EWHC 1763 (TCC)
During the course of the judgment, Mr Justice Fraser made a number of comments about the importance of witness and expert evidence at every stage of the litigation process not just at trial. He noted that: “It should go without saying that witness statements to the court should be factually accurate in any event. This is as important for those served for interlocutory applications.”
With witnesses of fact, care must be taken not to “ignore important aspects of the factual background” that do not match your case.
Parties should also take care not to remove potentially important evidence. Here there was reference in the evidence to ICI, at least initially, having kept hold of the allegedly defective welds. However, it was found in January 2017 that all the samples had been scrapped. Although non-destructive testing reports for some of the welds survived, the reports alone were not the same as enabling the experts to actually physically inspect the welds in question. Here, it was ICI’s case that the quality of the welding by MMT was below the necessary standard. The lack of physical evidence could not but adversely affect the strength of the case so advanced. The Judge noted that:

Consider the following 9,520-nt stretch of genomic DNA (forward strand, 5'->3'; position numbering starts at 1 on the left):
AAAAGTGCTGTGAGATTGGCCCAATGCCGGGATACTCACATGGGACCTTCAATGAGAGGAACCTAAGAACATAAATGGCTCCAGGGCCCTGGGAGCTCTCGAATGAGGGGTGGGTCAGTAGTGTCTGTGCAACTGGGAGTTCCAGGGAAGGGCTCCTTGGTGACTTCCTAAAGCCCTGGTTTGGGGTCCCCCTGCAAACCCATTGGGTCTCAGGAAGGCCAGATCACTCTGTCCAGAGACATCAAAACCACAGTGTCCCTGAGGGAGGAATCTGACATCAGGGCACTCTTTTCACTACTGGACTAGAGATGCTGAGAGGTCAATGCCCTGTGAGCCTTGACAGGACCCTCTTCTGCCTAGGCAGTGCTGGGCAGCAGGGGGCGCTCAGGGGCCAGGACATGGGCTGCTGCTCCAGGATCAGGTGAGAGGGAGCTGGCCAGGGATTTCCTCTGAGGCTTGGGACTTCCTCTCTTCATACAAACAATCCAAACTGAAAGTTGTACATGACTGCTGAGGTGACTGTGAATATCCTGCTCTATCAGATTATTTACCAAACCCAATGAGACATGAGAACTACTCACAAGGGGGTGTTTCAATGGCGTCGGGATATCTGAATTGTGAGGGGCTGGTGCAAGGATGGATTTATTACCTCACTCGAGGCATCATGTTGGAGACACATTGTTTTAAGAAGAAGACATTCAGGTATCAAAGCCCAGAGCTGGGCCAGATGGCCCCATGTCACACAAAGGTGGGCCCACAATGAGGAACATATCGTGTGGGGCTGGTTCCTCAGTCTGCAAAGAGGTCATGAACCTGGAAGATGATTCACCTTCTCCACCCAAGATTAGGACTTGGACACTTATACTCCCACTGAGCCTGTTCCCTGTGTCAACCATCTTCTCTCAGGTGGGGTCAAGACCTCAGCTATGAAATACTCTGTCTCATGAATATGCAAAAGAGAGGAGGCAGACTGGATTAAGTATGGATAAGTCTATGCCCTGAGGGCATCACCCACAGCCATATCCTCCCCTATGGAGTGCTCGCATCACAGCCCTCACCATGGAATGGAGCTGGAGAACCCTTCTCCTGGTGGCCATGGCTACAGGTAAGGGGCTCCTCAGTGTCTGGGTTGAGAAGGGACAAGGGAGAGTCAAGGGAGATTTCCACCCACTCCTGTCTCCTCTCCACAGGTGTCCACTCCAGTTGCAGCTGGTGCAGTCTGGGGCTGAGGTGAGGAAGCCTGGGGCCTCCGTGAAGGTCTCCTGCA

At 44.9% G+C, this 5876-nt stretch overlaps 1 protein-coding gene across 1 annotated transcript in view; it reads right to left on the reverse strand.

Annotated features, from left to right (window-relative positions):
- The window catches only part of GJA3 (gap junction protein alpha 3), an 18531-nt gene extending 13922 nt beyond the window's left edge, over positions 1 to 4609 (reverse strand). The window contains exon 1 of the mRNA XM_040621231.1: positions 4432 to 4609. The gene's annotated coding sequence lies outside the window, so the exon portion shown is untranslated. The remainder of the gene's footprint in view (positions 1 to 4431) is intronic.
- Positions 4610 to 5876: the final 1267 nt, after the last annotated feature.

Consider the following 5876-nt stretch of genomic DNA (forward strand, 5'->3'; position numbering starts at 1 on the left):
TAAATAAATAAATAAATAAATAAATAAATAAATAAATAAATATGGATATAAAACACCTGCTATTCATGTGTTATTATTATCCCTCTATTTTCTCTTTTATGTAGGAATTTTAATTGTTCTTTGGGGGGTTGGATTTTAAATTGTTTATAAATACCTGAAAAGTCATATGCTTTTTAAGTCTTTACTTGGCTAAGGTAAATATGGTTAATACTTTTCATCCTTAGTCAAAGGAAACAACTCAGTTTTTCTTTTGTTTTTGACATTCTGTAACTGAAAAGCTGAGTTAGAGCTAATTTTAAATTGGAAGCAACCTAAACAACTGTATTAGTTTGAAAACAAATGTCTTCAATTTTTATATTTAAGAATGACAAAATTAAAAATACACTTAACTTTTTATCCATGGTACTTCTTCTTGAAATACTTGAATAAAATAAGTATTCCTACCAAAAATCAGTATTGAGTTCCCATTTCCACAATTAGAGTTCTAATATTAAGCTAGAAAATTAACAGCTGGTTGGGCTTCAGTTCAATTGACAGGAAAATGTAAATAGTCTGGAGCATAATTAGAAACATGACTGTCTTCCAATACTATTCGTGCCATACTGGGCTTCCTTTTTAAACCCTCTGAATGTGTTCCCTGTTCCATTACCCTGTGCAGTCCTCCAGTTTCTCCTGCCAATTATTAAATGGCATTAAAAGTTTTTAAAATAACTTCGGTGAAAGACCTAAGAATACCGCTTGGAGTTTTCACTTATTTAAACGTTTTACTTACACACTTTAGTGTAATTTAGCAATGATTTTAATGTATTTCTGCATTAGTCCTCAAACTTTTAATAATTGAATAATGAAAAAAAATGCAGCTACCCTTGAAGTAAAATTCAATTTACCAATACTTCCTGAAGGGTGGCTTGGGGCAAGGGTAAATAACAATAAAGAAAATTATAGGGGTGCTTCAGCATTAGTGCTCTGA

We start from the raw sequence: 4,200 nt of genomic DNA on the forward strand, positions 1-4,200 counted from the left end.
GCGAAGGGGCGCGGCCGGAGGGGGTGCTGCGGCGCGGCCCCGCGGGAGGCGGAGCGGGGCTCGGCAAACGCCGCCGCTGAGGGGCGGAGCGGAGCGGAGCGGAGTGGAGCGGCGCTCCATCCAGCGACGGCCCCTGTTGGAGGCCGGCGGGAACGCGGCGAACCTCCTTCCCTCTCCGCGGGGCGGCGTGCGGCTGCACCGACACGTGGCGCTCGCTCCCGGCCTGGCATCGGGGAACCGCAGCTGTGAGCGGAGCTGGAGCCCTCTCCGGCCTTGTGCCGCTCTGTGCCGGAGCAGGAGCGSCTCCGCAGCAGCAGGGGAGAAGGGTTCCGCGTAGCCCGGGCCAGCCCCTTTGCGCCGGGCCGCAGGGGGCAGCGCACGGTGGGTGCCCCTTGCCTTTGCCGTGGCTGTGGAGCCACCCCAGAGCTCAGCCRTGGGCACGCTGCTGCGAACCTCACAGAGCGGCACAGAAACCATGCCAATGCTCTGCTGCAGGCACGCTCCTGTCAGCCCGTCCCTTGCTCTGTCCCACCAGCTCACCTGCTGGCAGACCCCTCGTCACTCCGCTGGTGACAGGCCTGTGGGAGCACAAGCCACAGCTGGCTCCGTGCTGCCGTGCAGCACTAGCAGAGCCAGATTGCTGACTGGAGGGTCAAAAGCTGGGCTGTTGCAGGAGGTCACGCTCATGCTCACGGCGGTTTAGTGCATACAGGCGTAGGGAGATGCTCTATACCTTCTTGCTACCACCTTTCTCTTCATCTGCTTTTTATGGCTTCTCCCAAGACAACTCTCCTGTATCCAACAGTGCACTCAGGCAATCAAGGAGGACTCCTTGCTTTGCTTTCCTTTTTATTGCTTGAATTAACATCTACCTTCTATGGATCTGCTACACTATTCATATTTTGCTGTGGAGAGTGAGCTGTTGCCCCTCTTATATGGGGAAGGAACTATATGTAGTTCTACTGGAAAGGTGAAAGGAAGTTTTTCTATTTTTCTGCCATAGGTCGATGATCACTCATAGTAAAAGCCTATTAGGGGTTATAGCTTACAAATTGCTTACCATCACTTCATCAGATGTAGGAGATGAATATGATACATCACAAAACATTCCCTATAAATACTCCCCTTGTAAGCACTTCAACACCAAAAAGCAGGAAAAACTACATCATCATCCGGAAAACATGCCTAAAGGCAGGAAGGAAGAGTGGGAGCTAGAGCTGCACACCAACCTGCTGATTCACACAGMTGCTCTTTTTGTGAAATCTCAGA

“Such destruction of physical evidence in any event, but particularly when the question of the quality of the welds is such a contentious issue between the parties, should not have occurred and I am greatly troubled by it.”
As for expert reports, care must be taken when experts add qualifications to a joint report. Here this happened when two of the experts added paragraphs to the already agreed joint statement on the day it was signed. However, their opposite number did not have any opportunity for discussion or review. The Judge noted that this was not an appropriate way of attempting to bolster, or add to, the written evidence after that written evidence had already been exchanged. This was “not the function of a joint statement by experts”.
Experts should also take care not simply to accept one party’s case. There was another issue over the total number of weld reports prepared by a testing company. There were around 1,800 in total, but the expert was only provided with 412. This meant the expert was using a sample far smaller than the one available in disclosure. The expert asked for the complete sample, but was not provided with it. Whilst the Judge was critical of the failure to provide all the reports, he was equally critical of the expert who “glossed over this absence of data, even though he knew it existed and had specifically requested that it be provided”. This was not the action of an impartial independent expert.
Further, the expert attempted to maintain his original conclusion, based on the smaller survey. This led the Judge to conclude that the expert in question had lost that degree of independence and impartiality expected of all experts. Here the expert became a “cheerleader” for the party that was instructing him. An expert must have regard to the case being put forward by the other side. Where there are matters for a court to resolve, the expert should identify this in their report. The Judge noted that:
“An expert’s role is not to decide issues of fact themselves, and choose what facts to believe and what not to believe.”